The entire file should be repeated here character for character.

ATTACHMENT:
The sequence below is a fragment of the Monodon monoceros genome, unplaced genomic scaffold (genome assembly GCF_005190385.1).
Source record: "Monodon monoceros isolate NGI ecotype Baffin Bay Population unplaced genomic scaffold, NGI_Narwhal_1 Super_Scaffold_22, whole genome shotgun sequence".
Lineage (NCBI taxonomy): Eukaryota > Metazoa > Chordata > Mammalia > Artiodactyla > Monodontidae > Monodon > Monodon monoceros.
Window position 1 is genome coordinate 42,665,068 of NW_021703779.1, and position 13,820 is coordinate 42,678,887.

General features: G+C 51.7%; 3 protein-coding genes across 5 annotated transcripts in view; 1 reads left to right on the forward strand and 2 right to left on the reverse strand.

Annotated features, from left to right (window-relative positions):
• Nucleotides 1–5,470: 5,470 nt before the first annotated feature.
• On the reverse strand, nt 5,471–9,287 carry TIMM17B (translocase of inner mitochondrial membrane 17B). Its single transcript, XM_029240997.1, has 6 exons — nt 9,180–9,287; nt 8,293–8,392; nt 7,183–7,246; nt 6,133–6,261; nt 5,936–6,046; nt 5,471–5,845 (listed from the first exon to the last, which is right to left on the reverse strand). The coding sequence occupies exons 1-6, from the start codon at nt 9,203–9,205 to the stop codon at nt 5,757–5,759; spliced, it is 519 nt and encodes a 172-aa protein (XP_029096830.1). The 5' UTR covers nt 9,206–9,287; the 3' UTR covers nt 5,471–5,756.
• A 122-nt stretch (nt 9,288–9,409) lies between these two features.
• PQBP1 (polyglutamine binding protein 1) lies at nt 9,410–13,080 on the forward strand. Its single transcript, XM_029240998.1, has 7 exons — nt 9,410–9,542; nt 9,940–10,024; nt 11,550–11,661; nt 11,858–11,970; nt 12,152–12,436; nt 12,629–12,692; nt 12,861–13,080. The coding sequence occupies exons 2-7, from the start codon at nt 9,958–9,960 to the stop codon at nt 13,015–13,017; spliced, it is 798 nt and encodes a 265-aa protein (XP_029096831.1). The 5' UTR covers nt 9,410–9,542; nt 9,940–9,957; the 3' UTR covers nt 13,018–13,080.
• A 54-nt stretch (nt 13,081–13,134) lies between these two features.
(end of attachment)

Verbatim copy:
The sequence below is a fragment of the Monodon monoceros genome, unplaced genomic scaffold (genome assembly GCF_005190385.1).
Source record: "Monodon monoceros isolate NGI ecotype Baffin Bay Population unplaced genomic scaffold, NGI_Narwhal_1 Super_Scaffold_22, whole genome shotgun sequence".
Lineage (NCBI taxonomy): Eukaryota > Metazoa > Chordata > Mammalia > Artiodactyla > Monodontidae > Monodon > Monodon monoceros.
Window position 1 is genome coordinate 42,665,068 of NW_021703779.1, and position 13,820 is coordinate 42,678,887.

General features: G+C 51.7%; 3 protein-coding genes across 5 annotated transcripts in view; 1 reads left to right on the forward strand and 2 right to left on the reverse strand.

Annotated features, from left to right (window-relative positions):
• Nucleotides 1–5,470: 5,470 nt before the first annotated feature.
• On the reverse strand, nt 5,471–9,287 carry TIMM17B (translocase of inner mitochondrial membrane 17B). Its single transcript, XM_029240997.1, has 6 exons — nt 9,180–9,287; nt 8,293–8,392; nt 7,183–7,246; nt 6,133–6,261; nt 5,936–6,046; nt 5,471–5,845 (listed from the first exon to the last, which is right to left on the reverse strand). The coding sequence occupies exons 1-6, from the start codon at nt 9,203–9,205 to the stop codon at nt 5,757–5,759; spliced, it is 519 nt and encodes a 172-aa protein (XP_029096830.1). The 5' UTR covers nt 9,206–9,287; the 3' UTR covers nt 5,471–5,756.
• A 122-nt stretch (nt 9,288–9,409) lies between these two features.
• PQBP1 (polyglutamine binding protein 1) lies at nt 9,410–13,080 on the forward strand. Its single transcript, XM_029240998.1, has 7 exons — nt 9,410–9,542; nt 9,940–10,024; nt 11,550–11,661; nt 11,858–11,970; nt 12,152–12,436; nt 12,629–12,692; nt 12,861–13,080. The coding sequence occupies exons 2-7, from the start codon at nt 9,958–9,960 to the stop codon at nt 13,015–13,017; spliced, it is 798 nt and encodes a 265-aa protein (XP_029096831.1). The 5' UTR covers nt 9,410–9,542; nt 9,940–9,957; the 3' UTR covers nt 13,018–13,080.
• A 54-nt stretch (nt 13,081–13,134) lies between these two features.